Flood Control in Toulmins Spring Branch Watershed through LID Practices
Type of DegreeMaster's Thesis
Forestry and Wildlife Science
MetadataShow full item record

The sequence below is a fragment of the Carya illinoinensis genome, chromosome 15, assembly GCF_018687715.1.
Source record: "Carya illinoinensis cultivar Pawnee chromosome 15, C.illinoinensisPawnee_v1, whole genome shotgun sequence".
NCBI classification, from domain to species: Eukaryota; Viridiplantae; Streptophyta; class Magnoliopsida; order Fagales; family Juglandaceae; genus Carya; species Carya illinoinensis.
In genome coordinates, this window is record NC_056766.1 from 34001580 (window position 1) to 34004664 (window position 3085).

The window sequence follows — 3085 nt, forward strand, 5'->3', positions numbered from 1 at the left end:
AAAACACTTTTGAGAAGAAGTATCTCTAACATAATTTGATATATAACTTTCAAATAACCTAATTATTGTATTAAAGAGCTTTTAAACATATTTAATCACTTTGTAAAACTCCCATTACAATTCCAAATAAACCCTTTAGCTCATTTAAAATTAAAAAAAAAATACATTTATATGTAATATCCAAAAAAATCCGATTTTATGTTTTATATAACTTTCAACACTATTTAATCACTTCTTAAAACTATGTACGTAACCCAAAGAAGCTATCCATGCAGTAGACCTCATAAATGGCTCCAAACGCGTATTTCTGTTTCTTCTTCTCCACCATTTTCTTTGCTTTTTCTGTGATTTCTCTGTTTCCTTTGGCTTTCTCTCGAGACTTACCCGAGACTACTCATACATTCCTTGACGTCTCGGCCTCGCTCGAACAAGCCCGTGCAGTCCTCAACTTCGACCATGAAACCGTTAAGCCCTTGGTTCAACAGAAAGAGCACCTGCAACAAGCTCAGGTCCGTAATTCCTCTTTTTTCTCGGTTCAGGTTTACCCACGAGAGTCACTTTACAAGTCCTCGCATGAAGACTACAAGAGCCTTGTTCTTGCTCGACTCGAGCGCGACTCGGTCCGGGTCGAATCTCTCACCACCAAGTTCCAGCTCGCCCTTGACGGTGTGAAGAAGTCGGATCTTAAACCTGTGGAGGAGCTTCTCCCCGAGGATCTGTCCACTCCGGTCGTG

Urbanization is known to cause increases in volume of stormwater runoff and peak flow rates, which leads to changes in natural flow regime and increases the likelihood of flooding. Conventional stormwater management practices mainly focus on reducing peak flow rates; surface runoff volume reduction has traditionally been ignored. Conversely, Low Impact Development (LID) practices seek to increase infiltration to reduce runoff volume and peak flow as close to the source as possible, and are generally considered to be a more sustainable solution for urban stormwater management. In this study, the effectiveness of two LID practices, rain barrel and permeable pavements, in mitigating urban flooding was tested within the 7.95 km2 Toulmins Spring Branch Watershed (TSBW) in southwest Alabama. The main motivation of studying the flooding problem in the TSBW was the frequent complains of its residents about chronic flooding. The EPA Stormwater Management Model (SWMM) was first calibrated with observed stage data at multiple sites then was used to identify the areas prone to flooding. Effectiveness of various LID practices in reducing peak flow and runoff volume at these areas were then explored with SWMM. Results indicate that LID controls can have considerable benefit for stormwater management by reducing runoff volume and peak flow rates, potentially returning watersheds to their natural flow regimes, thereby minimizing the flooding of urbanized areas. However, the effectiveness of LID controls, especially for the runoff volume, quickly diminish as the return period of the storms increase. Rain barrels were identified as the most economical and effective LID control within the TSBW drainage system.